Parsnip and cauliflower soup

I love parsnip soup. And I love cauliflower soup. So it only seemed like a natural progression to try the two together. And it was definitely worth doing!

When cooked, parsnips are naturally ‘creamy’ – and so is cauliflower. When cooked and blended together, it creates a lovely rich and unctuous texture that is wonderfully comforting, perfect for those grey January days.

I’ve used both a curry powder mix that contains turmeric as well as a little additional turmeric. This is to ensure that as well as super tasty, this soup also gives the immune system a bit of a helping hand.

Turmeric is a beautifully golden yellow spice (or root rather) that contains some powerful medicinal compounds that have been well researched for their positive effects on both the body and the brain. The main compound studied is curcumin, although there are many more within turmeric that all work together as a team, so as always, trust nature and consume turmeric as a whole rather than an individual compound.

To maximise absorption of these helpful compounds, it’s best to consume alongside some black pepper (for the compound piperine that massively aids absorption) and a little fat. As you know, all my food is cooked without oil, but I have included some almond milk plus I like to garnish my soup with a drizzle of cold-pressed flaxseed oil. This provides some healthy omega 3 fatty acids and helps absorption of the turmeric compounds.

This soup keeps in the fridge for up to 3 days plus it freezes well, so you can make a big batch and have portions on hand when you need a tasty lunch that will hug you from the inside out! Enjoy.

Parsnip and cauliflower soup

A deliciously thick and warming soup perfect for chilly winter days.
Prep Time 5 mins
Cook Time 25 mins
Total Time 30 mins
Course Soup
Servings 4 big portions

Ingredients
  

  • 1 medium onion chopped
  • 2 cloves of garlic finely chopped
  • 4 medium parsnips peeled and diced
  • 1/2 medium cauliflower chopped into small pieces
  • 1/4 teaspoon ground turmeric
  • 1.5-2 teaspoons medium curry powder
  • 700 ml vegetable stock
  • 100 ml almond milk or dairy-free milk of choice
  • salt and pepper to taste
  • drizzle cold pressed flaxseed oil optional

Instructions
 

  • Place a medium-sized pan on a medium heat. Add 2 tablespoons of water. Add the onion with a pinch of salt and sauté for 5 minutes until the onion starts to soften.
  • Tip the parsnips into the pan and sauté for 3 minutes, then add the cauliflower and garlic along with a little extra water to stop it sticking to the base of the pan. Stir well and cook for 2 minutes.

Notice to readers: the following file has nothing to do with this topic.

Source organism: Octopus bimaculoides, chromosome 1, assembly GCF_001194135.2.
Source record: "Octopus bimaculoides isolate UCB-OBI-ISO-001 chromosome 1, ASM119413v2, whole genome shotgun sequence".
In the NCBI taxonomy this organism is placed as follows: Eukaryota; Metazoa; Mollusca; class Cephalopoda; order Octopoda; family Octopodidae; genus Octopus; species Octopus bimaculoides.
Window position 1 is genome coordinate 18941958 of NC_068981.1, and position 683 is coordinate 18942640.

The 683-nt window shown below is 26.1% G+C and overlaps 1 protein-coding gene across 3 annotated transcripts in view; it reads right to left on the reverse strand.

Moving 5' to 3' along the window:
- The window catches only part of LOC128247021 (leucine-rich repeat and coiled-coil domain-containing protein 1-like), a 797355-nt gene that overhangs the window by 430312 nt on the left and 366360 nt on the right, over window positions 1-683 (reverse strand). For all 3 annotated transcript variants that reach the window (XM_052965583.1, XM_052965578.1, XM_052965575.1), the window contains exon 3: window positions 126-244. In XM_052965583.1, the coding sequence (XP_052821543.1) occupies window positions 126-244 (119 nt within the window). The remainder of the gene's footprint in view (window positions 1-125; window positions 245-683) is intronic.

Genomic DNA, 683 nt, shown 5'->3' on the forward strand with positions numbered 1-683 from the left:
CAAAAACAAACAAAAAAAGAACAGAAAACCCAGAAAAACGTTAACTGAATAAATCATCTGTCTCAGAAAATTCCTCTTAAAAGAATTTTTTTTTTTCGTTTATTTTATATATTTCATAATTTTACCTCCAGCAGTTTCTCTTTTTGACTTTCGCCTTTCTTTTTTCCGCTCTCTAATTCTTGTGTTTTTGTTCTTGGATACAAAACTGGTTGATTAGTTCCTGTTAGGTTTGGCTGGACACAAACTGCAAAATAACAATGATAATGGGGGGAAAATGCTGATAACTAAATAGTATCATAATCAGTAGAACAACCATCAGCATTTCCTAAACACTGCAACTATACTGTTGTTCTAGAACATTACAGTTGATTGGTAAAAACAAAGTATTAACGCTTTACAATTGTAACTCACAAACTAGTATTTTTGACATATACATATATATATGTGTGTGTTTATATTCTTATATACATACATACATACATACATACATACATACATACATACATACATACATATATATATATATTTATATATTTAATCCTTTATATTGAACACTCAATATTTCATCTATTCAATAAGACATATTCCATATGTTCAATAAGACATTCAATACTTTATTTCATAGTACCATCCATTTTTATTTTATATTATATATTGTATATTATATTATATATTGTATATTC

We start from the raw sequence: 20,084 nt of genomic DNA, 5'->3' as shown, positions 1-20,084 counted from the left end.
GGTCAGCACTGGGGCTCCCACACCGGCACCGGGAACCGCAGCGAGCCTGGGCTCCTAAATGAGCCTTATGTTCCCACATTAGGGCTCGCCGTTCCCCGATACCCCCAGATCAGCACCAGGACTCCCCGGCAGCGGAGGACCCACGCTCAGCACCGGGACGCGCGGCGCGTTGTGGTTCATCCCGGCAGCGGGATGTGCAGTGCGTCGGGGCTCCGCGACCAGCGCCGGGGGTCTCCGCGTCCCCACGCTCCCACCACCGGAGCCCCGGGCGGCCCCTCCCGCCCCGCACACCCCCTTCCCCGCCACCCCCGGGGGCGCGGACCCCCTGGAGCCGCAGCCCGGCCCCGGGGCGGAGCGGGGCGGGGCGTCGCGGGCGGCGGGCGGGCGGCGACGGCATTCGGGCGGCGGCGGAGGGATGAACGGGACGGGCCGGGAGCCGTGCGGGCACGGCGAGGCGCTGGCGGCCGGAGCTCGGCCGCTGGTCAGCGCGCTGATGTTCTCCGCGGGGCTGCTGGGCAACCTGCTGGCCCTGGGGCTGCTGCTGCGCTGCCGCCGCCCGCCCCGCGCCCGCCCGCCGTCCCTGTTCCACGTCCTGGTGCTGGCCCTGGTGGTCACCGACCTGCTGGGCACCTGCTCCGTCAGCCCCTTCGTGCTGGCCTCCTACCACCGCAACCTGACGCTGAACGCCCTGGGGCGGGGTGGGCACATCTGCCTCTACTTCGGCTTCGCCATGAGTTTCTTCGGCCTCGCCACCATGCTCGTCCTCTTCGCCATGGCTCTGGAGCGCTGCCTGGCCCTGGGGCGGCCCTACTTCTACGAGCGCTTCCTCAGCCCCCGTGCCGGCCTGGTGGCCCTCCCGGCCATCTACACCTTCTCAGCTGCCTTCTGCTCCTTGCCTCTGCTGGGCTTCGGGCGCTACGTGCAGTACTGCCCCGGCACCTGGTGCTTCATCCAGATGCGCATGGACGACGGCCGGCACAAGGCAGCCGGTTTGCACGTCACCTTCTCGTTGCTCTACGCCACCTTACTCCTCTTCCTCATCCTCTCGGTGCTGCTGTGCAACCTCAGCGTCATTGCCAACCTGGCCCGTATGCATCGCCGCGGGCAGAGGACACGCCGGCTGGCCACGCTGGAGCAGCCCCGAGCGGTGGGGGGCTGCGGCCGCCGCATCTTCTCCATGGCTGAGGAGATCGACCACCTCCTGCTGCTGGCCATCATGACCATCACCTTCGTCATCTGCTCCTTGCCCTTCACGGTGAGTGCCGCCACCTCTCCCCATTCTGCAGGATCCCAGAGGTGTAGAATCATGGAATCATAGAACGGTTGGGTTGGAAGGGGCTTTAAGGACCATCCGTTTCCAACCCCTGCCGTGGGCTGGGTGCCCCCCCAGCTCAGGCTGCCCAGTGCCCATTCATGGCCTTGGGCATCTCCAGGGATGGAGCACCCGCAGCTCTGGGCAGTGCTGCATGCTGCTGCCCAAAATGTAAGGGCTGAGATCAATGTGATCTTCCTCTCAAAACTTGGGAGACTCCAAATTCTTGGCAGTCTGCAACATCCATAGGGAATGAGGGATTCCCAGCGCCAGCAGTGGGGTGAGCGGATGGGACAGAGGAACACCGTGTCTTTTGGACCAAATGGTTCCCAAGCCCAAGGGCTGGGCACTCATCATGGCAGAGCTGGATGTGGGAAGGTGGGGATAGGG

• Add the ground turmeric and curry powder and stir in to coat the veggies. Pour over the vegetable stock and bring to the boil.
  • Pop on the saucepan lid, reduce the heat and simmer for 15 minutes until the veggies are soft.
  • Turn off the heat and add the almond or dairy-free milk of choice. Using a stick blender, blend to smooth. Season with salt and pepper.
  • Gently reheat if necessary then serve piping hot with a little extra black pepper and glug of flaxseed oil
Keyword cauliflower, gluten free, healthy soup, OMS friendly, parsnip, plant based

Summer skin smoothie

The weather over the last few days has been beautifully sunny and warm, the perfect temperature for enjoying summer food offerings like this gorgeous pink watermelon that I ordered with my veg box last week.

I always associate watermelon with hot weather; maybe it’s just because I ate so much when we were in India! 92% water, it’s really rehydrating on a steamy hot day. The fantastic nutrients found in its gorgeously crisp flesh help to minimise the damage caused by too much sun, as getting the right amount for us Brits is a tricky thing!

The majority of vitamin D that circulates in the body is created through the skin being exposed to sunshine. Vitamin D is not only essential for strong bones and teeth, but also supports the immune system and low levels can lead to a whole array of health problems ranging from asthma to multiple sclerosis. So we really need to get outside and catch some rays. Too much sunshine though can lead to skin damage and potentially skin cancer.

Our weather in the UK is so unpredictable getting regular sun exposure can be difficult. So when the sun does come out, it’s tempting  to expose lily white skin a bit too long and burn – that’s where the damage occurs. Fortunately, food like watermelon can help.

As well as rehydrating the skin, watermelon is packed with vitamin C and betacarotene that act as anti-oxidants, mopping up damaging free radicals created by the damaging rays. It also has large amounts of lycopene that also helps reduce inflammation and can help protect the skin from lasting damage – marvellous!

Apart from just eating it as a chunk, watermelon is delicious in salad (see this old blog post http://thesensitivefoodiekitchen.com/wonderful-watermelon/) and also works as a fantastic base to green smoothies, making it completely dairy free and plant based.

To add in some extra anti-inflammatory power (as well as awesome flavour) I’ve blended ginger and turmeric into this spinach and watermelon smoothie, and added a good squeeze of lime to help absorption of the vitamin C.